He was a Glory champion both in the Featherweight and Lightweight divisions, making him the only dual Glory champ. He’s got 51 wins and 18 losses in his career, but he defeated some incredible fighters along the way, including Petchpanomrung Kiatmookao, Sitthichai Sitsongpeenong, Gabriel Varga, Marat Grigorian, and others.

Giorgio Petrosyan

Petrosyan is the last fighter on our list, competing in almost every prestigious Kickboxing organization globally. He’s won titles in Glory, Hero Legends, K-1, and finally, in ONE Championship, where he is still the Featherweight champion.

He competed in categories from Featherweight to Middleweight and picked up astounding wins on every step. It’s incredible to look at his overall career score, 102 wins, and only two losses. Petrosyan destroyed his competition repeatedly. And, being 35 years old, he shows no signs of slowing down any time soon. We can expect to see more greatness from him.

Honorable mentions

It’s hard to pick only 10 of the greatest Kickboxers in history because there are so many fighters with incredible careers behind them. Jerome Le Banner won two K-1 Grand Prix titles and was a runner-up two times more. He also won numerous other Kickboxing and Muay Thai titles and defeated some of the world’s best fighters.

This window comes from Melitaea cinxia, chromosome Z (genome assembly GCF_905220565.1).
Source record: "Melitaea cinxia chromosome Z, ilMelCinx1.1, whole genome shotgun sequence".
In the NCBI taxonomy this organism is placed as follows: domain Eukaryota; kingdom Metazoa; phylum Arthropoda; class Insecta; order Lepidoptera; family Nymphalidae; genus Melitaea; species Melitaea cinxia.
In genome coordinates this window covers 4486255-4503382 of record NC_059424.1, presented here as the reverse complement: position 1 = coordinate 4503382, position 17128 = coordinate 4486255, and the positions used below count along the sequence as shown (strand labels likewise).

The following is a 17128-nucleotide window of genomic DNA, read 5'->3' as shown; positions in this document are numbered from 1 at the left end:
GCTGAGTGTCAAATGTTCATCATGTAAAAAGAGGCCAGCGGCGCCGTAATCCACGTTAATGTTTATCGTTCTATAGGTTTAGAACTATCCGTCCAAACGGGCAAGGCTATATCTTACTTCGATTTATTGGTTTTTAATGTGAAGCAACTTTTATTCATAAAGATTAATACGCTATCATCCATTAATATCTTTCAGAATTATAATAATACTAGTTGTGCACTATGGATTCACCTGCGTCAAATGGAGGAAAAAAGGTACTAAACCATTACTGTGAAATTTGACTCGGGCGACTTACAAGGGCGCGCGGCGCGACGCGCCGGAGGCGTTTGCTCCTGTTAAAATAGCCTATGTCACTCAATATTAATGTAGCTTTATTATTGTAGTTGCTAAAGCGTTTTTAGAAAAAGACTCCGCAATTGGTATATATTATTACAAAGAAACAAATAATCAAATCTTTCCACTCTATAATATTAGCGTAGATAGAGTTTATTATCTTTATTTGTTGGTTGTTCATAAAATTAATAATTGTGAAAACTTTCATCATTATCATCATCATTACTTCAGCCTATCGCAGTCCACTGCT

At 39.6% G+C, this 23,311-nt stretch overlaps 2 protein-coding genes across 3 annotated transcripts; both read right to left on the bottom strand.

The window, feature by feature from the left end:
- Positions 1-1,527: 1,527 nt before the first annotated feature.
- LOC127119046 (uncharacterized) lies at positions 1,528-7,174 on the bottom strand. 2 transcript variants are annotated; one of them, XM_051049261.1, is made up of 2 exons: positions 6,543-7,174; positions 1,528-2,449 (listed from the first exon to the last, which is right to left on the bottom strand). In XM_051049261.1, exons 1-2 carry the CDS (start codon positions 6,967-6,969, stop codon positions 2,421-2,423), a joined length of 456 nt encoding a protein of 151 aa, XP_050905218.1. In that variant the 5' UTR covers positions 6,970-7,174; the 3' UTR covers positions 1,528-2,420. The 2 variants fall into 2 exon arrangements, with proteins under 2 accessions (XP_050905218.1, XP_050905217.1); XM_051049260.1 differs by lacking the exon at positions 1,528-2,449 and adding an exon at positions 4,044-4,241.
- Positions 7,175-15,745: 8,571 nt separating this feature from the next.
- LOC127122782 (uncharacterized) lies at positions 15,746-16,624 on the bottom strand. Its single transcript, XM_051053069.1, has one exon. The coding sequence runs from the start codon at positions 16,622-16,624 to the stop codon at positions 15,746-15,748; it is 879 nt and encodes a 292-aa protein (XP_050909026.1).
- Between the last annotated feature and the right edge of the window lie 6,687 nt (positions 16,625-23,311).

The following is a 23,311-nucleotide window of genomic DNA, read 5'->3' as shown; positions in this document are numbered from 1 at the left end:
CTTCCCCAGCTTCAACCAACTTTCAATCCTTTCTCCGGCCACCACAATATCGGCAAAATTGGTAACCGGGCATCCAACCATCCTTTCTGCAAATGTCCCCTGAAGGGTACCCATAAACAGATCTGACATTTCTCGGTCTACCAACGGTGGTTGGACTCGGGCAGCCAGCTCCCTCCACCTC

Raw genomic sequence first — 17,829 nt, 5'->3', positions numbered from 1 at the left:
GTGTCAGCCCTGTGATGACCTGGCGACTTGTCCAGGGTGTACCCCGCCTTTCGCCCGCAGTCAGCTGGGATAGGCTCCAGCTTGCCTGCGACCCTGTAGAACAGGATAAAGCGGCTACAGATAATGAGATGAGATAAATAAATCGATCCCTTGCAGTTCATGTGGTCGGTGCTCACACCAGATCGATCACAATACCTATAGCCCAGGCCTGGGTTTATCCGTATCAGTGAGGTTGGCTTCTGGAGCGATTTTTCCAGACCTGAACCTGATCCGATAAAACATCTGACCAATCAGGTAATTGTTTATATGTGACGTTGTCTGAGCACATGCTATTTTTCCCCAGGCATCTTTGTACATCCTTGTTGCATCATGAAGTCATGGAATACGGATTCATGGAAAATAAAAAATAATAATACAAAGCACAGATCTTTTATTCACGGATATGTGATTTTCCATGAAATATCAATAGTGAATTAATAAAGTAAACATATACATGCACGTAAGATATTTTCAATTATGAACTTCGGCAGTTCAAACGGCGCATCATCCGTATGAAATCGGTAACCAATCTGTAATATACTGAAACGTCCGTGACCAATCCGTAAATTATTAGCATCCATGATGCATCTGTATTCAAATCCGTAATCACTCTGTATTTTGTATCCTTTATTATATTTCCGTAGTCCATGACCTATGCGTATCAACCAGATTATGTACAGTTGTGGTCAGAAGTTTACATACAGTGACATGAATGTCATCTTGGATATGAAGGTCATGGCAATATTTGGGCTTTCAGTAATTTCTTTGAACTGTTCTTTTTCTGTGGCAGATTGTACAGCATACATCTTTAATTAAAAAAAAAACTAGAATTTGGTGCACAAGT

Remy Bonjasky is also high on the all-time list, winning three K-1 titles and defeating Mirko Cro Cop, Alistar Overeem, Badr Hari, Le Banner, Leko, Saki, and others. We mustn’t forget Mike Bernardo as well, who was always the gatekeeper for greatness. If you wanted to be a champ, you had to go through him.

He won the K-1 Grand Prix title one time, was the runner-up once, but won 3rd place three times. He also won WAKO and WKA Championships and defeated the likes of Cro Cop, Peter Aerts, Brano Cikatić, and many others.

Anyway, an integral part of becoming a high-ranking competitor like Bernardo is selecting the right Kickboxing Gloves, a fine balance between comfort, protection, and performance, aspect thoroughly discussed in our latest review.

Among other all-time greats, there’s Croatian Branko Cikatić, Mark Hunt, Ray Sefo, etc.

Vladimir Vladisavljevic has been training in the art of kickboxing for over seven years, holds a Taekwondo black belt, and has a master's degree in sports and physical education. He's also a huge mixed martial arts fan. He's a big deal in Bulgaria as a mixed martial arts commentator, analyst, and podcaster.
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Vladimir Vladisavljevic

Vladimir Vladisavljevic has a master's degree in sports and physical education. He has been training in kickboxing for over seven years and holds a Taekwondo black belt. He's also a huge mixed martial arts fan. Vladimir is a big deal in Bulgaria as a mixed martial arts commentator, analyst, and podcaster. He was known as The Bulgarian Cowboy in the Western world. In addition, he has a YouTube channel where he talks about his love of esports, one of the fastest-growing fields in the world. Our testing and reviewing method.